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Mumbai
Maharashtra
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About Us

What We Do

Best consulting law firm for divorce cases / family law matters and IPR servicese

Divorce Case / Family Law

A Divorce is the ending of a marital relationship through legal process by demanding a petition for divorce in the Court of Law.

IPR Services

Intellectual property is a category of property that includes intangible creations of the human intellect, and primarily encompasses...

TM, Copyright, Patent & Design

Trademark, Patent, Copyright & Design Registration. Intellectual property is a category of property that includes intangible...

Our Skill

Our LAW firm is a well developed total service law Chambers in Mumbai specializing in Family law and also operations of the IPR services. It is a prime Chambers with the intent on offering its customers with expert high quality services in a timely manner and also at economical price.

We are bound by professional team of advocates and lawyers in Mumbai who have been handling with numerous cases prior to the higher court and trial courts.

Divorce Case / Family Law
IPR Services
Trademark & Copyright Law
Design & Patent Law
  • How does the divorce process work?

    Each divorce is as unique as each family. It is important that your attorney understands the legal process, the practical implications of a particular strategy, and your individual needs and concerns. While a wide variety of issues have to be addressed in any divorce, most divorce cases involve resolution of the following matters: child custody and child support (where children are in the picture), spousal support (form, amount, duration, applicability or lack thereof), equitable division of marital property, equitable distribution of marital debt, assignment of separate property to the person who can prove that it is his or hers, and payment of attorneys' fees (how much, if any, and from what source).

  • How long does it take to get a divorce?

    The quickest way to be divorced is to resolve any and all issues between you and your spouse and to execute any and all of the requisite paperwork before a case is ever even filed - what we refer to as an "uncontested case." Once the "uncontested" case is filed, the State of Georgia imposes a mandatory 31 day waiting period before the Court can enter the Final Judgment and Decree of Divorce. In its fastest form, in other words, a divorce may be entered in as little as 31 days. For cases that begin in a "contested" posture (meaning, they are not formally settled prior to being filed), or for those cases that proceed through the Collaborative Law process, the timeframe will be significantly longer, and an exact end date cannot be identified with specificity. Factors that impact how long these latter types of cases to resolve include, but are not limited to, the county in which the case is filed, the actions taken by you and by your attorney, the actions taken by your spouse and by his or her attorney, whether a Guardian ad Litem and / or other experts are involved in the case, and how your assigned judge handles his or her particular docket. We will do our best to keep you informed throughout the process as to how a certain event may impact the progress of your case.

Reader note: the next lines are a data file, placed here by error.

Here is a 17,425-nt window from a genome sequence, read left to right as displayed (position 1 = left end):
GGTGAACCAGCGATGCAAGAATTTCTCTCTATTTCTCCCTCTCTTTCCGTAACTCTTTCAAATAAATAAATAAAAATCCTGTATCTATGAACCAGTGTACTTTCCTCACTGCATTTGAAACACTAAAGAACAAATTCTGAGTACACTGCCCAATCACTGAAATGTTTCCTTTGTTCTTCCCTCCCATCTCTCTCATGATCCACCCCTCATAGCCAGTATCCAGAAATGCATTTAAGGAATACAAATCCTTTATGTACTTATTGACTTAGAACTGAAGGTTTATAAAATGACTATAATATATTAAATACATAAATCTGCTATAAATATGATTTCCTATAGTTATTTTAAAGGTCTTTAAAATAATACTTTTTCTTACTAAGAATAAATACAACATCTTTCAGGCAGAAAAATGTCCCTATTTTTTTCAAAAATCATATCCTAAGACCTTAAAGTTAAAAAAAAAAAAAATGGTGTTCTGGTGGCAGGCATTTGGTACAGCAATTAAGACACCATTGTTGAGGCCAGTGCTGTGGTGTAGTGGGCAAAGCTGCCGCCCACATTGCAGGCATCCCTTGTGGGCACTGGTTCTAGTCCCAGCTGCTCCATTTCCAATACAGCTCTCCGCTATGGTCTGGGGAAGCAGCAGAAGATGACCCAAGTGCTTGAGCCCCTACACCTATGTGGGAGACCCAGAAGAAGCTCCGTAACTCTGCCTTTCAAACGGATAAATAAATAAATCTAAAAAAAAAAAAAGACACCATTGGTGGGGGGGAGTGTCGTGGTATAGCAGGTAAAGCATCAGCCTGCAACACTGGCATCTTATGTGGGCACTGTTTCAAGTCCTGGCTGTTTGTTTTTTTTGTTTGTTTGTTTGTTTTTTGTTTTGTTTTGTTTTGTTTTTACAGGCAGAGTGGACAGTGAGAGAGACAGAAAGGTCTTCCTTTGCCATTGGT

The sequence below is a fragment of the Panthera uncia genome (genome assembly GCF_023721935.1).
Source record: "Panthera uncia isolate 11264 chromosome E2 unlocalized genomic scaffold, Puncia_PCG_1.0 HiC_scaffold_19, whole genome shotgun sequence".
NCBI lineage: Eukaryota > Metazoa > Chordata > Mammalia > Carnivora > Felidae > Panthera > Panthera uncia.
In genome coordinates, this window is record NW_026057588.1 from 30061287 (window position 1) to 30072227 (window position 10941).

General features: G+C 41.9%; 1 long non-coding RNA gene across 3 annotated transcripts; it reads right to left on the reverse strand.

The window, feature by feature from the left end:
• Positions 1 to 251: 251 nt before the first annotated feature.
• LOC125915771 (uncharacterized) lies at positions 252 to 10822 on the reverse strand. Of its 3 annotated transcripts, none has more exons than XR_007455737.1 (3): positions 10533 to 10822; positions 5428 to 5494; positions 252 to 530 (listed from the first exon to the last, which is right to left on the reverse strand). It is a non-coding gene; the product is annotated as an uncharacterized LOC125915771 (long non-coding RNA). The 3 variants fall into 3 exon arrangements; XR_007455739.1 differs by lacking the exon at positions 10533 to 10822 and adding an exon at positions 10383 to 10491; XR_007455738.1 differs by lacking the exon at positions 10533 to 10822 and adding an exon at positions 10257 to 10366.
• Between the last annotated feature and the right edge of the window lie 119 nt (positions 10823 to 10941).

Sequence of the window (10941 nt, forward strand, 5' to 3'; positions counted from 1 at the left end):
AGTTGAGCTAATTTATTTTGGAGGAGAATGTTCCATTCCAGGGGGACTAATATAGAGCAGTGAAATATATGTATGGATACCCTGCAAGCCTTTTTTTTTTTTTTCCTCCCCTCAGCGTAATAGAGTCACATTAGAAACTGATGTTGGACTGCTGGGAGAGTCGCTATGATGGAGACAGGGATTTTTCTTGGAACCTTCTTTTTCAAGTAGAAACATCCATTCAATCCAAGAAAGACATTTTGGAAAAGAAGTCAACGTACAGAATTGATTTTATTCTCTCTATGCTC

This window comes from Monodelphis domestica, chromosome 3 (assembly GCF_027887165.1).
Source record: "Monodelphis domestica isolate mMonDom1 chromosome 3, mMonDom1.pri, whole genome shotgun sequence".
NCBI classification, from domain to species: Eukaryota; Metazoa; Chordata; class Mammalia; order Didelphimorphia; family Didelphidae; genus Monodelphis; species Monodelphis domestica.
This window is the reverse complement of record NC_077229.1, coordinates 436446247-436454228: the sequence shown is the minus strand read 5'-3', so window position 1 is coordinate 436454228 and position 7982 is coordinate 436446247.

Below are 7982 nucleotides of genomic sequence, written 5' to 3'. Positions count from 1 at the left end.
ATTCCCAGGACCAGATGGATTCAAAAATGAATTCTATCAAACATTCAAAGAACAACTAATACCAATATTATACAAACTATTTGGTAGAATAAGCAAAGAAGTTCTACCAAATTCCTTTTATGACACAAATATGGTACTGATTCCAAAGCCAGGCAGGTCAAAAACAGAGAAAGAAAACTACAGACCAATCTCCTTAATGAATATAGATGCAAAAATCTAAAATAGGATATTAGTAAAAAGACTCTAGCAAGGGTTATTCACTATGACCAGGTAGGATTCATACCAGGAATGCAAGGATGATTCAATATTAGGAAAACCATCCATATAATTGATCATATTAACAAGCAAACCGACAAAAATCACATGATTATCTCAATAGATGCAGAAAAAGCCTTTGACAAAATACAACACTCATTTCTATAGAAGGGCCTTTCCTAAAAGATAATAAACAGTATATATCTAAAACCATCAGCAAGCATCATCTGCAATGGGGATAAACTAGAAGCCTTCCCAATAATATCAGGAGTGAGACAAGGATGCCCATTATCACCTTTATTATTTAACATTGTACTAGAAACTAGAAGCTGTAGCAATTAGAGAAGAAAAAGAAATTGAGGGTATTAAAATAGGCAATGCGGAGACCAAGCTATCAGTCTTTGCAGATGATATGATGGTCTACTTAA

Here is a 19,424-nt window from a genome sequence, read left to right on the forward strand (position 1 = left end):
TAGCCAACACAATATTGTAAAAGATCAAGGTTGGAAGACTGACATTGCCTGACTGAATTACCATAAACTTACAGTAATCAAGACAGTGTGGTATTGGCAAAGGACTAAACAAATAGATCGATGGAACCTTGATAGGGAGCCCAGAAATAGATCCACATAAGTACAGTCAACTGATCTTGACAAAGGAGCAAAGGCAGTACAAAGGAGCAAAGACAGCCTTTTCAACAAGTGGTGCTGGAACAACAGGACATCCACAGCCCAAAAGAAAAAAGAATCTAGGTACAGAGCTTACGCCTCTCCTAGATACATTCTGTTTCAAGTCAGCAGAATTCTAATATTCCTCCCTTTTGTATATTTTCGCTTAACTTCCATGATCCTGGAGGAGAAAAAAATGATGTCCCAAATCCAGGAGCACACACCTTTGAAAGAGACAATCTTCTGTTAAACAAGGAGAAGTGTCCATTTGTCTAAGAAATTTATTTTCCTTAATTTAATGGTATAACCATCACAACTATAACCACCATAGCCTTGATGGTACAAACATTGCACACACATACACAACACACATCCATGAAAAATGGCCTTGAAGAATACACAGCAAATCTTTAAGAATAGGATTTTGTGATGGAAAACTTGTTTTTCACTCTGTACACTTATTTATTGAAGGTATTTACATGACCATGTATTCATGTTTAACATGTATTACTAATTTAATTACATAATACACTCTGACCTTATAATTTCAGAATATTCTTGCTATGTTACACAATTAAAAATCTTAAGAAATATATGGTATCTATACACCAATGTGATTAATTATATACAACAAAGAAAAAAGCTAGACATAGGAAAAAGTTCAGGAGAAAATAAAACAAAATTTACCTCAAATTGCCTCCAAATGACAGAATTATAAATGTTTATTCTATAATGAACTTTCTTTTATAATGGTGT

• How long do I have to be separated before I file for divorce?

    You must be able to state, under oath, that you are maintaining a "bona fide state of separation" from your spouse when you file your complaint for divorce or any answer and counterclaim to a complaint for divorce. While Georgia law is a bit murky on this point, most divorce attorneys and most judges consider "separated" to mean that spouses are no longer having sex and are no longer occupying the same room in the house; you do not need to occupy separate residences in order to qualify for a Georgia divorce.

  • Do I have to go to court?

    Whether or not you must appear in court depends upon the county in which your divorce is filed, whether either party wishes for temporary relief that cannot be resolved by agreement, and whether either party wishes for final relief that cannot be resolved by agreement. Most cases are settled out of the courtroom on both a temporary and final basis. Even if the case is fully resolved by agreement, however, some judges ask that a party appear in person to finalize his or her divorce case by confirming, once again, that the marriage is irretrievably broken, that there is no hope for reconciliation, and that the agreement between the spouses and related documents should be incorporated into any Final Judgment and Decree of Divorce that is issued by the Court. Most of the time, a judge will receive an affidavit swearing to these statements in lieu of a physical appearance.

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